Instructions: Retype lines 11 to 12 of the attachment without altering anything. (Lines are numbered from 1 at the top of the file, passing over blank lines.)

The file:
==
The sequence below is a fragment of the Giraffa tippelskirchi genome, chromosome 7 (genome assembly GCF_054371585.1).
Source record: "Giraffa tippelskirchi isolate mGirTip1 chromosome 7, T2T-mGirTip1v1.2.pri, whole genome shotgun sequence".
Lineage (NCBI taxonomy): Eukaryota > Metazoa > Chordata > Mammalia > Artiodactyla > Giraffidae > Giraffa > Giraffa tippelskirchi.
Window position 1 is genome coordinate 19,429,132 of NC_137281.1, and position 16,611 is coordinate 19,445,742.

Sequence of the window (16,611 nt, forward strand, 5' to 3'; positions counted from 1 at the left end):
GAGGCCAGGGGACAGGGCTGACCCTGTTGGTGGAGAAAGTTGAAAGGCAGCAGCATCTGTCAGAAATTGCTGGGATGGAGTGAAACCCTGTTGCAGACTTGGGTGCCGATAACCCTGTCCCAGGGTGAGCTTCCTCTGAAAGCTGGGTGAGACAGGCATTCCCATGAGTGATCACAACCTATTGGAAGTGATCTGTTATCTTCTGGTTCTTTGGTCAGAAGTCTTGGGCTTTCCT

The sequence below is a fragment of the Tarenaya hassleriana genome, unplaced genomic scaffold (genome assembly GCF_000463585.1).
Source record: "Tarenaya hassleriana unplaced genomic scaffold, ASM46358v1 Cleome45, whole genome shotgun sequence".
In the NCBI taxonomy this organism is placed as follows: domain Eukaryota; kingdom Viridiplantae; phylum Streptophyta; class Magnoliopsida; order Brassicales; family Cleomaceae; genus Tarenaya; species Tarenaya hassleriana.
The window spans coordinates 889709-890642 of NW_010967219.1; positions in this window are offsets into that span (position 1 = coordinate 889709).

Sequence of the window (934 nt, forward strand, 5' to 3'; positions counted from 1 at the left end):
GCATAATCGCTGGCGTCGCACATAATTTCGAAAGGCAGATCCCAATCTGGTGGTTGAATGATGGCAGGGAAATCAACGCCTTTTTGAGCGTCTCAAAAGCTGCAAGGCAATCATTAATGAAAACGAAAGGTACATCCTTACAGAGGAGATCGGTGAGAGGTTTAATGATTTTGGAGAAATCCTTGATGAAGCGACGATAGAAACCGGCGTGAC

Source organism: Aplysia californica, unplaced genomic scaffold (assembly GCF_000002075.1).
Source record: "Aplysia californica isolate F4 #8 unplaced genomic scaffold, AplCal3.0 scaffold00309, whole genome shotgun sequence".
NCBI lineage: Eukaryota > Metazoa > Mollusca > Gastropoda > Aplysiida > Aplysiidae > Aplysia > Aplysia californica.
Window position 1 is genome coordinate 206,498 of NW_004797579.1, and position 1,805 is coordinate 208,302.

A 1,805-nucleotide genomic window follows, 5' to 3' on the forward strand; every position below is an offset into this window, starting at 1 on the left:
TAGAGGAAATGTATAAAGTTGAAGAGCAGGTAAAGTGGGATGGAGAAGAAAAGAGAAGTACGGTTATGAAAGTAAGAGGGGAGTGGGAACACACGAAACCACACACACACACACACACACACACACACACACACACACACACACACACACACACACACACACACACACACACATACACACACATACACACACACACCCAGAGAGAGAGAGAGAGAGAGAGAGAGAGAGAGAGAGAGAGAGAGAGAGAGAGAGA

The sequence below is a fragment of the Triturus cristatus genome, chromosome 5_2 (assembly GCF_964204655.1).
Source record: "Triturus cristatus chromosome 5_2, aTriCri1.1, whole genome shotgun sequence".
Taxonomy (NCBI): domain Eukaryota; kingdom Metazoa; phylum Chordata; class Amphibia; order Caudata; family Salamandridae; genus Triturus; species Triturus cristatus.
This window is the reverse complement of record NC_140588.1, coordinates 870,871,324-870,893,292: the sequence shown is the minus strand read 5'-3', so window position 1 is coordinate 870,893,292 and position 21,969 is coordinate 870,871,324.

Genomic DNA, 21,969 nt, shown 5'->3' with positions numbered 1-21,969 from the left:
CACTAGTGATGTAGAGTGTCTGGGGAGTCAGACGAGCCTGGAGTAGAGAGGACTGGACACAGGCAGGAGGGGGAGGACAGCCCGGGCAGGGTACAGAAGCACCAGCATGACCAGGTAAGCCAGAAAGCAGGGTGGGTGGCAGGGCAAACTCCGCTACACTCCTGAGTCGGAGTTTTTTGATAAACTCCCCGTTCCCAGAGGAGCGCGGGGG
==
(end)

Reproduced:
Sequence of the window (934 nt, forward strand, 5' to 3'; positions counted from 1 at the left end):
GCATAATCGCTGGCGTCGCACATAATTTCGAAAGGCAGATCCCAATCTGGTGGTTGAATGATGGCAGGGAAATCAACGCCTTTTTGAGCGTCTCAAAAGCTGCAAGGCAATCATTAATGAAAACGAAAGGTACATCCTTACAGAGGAGATCGGTGAGAGGTTTAATGATTTTGGAGAAATCCTTGATGAAGCGACGATAGAAACCGGCGTGAC